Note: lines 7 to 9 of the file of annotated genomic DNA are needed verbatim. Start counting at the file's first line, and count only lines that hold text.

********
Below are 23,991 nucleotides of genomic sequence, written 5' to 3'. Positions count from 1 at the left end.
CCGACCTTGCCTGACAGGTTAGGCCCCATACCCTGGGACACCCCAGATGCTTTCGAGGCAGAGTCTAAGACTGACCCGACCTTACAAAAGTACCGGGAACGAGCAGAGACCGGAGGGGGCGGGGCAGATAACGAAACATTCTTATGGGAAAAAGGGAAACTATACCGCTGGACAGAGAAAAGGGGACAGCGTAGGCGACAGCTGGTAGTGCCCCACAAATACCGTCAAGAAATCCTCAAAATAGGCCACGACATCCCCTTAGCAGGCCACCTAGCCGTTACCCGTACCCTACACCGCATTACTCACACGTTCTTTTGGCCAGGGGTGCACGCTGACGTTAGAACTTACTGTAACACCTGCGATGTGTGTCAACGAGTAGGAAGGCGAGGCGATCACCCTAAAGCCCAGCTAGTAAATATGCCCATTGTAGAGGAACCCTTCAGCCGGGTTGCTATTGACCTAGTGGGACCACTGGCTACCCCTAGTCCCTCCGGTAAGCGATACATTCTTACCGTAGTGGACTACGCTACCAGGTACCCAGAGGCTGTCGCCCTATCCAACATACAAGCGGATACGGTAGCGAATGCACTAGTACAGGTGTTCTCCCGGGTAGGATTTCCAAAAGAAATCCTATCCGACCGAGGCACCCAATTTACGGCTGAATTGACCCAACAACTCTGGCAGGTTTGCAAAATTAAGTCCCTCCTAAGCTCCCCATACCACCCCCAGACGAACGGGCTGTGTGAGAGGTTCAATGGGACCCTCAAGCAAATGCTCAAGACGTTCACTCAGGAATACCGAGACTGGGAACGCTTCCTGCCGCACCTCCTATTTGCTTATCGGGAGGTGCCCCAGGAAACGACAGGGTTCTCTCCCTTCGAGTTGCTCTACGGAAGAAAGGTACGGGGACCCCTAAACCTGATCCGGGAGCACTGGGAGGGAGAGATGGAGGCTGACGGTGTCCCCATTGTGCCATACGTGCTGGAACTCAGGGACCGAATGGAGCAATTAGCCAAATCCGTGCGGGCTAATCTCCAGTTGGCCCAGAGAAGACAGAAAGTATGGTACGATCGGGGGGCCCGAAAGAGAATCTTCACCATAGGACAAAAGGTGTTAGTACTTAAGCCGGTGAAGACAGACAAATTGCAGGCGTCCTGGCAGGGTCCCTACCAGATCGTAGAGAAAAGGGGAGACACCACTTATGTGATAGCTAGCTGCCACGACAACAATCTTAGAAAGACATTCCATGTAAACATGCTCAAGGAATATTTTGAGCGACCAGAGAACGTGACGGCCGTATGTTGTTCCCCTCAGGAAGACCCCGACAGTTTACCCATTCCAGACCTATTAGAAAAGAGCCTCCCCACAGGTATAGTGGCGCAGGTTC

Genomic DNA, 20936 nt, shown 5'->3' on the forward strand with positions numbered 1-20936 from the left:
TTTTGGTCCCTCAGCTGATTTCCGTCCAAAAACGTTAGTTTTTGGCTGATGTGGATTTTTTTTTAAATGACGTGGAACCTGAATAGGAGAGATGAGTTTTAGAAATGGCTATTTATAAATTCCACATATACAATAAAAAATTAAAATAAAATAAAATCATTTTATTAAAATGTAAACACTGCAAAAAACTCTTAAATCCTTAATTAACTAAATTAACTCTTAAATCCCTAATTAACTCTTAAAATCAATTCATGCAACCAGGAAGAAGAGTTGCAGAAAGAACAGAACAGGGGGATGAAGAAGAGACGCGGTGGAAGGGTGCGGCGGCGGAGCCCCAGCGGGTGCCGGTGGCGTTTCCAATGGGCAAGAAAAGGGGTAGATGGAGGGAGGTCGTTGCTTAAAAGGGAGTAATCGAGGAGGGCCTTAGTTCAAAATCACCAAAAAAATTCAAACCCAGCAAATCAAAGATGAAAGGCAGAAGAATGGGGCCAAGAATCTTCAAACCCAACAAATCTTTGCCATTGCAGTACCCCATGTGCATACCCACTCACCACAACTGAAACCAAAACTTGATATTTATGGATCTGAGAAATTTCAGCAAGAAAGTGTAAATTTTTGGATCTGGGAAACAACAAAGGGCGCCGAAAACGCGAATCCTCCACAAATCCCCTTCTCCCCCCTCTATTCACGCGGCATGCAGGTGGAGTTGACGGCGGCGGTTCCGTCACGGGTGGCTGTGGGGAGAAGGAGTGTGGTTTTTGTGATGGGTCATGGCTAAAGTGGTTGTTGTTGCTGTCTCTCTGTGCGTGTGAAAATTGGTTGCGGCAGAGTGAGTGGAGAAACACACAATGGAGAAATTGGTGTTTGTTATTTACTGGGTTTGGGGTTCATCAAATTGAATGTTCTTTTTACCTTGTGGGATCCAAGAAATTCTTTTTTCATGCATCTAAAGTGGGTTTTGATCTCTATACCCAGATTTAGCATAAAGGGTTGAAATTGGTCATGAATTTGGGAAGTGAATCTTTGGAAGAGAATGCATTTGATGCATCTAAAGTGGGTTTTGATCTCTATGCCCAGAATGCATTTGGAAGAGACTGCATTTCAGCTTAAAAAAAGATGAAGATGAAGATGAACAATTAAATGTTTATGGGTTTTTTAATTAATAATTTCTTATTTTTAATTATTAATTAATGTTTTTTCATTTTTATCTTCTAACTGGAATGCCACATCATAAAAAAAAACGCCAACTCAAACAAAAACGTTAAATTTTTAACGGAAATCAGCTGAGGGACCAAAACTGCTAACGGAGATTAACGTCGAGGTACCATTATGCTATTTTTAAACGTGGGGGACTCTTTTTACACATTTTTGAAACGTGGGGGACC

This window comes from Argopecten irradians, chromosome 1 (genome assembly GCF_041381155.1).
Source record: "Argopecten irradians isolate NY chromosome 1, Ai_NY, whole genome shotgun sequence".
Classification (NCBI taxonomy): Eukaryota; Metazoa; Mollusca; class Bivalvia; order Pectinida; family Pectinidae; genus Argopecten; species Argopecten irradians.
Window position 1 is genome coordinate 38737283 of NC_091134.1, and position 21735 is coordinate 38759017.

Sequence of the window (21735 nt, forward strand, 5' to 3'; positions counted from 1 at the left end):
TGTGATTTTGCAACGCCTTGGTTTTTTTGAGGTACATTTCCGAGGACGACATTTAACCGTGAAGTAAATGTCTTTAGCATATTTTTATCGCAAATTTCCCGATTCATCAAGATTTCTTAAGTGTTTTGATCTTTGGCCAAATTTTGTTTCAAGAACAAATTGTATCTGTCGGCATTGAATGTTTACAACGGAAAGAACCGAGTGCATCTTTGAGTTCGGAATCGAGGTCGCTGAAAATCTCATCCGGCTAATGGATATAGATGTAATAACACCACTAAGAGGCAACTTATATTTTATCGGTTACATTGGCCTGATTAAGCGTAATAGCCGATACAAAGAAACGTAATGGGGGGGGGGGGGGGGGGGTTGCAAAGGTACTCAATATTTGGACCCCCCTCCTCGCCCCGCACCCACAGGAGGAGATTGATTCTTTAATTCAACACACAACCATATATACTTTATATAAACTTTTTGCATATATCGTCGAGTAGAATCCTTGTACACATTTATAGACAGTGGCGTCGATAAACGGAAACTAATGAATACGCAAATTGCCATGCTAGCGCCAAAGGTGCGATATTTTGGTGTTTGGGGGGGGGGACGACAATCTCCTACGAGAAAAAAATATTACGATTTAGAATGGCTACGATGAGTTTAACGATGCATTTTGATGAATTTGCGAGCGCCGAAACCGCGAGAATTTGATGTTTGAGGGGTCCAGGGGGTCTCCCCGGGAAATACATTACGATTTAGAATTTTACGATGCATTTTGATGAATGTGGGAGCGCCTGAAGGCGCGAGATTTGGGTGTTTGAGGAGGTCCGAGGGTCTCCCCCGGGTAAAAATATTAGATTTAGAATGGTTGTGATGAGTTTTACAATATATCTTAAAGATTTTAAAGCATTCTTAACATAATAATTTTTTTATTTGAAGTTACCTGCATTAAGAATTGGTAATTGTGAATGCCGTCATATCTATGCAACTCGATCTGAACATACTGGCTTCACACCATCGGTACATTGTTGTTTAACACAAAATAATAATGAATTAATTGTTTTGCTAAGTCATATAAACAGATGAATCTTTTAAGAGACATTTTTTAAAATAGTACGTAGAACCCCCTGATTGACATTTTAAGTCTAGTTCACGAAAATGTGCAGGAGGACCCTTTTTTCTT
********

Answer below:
Classification (NCBI taxonomy): Eukaryota; Metazoa; Mollusca; class Bivalvia; order Pectinida; family Pectinidae; genus Argopecten; species Argopecten irradians.
Window position 1 is genome coordinate 38737283 of NC_091134.1, and position 21735 is coordinate 38759017.

Sequence of the window (21735 nt, forward strand, 5' to 3'; positions counted from 1 at the left end):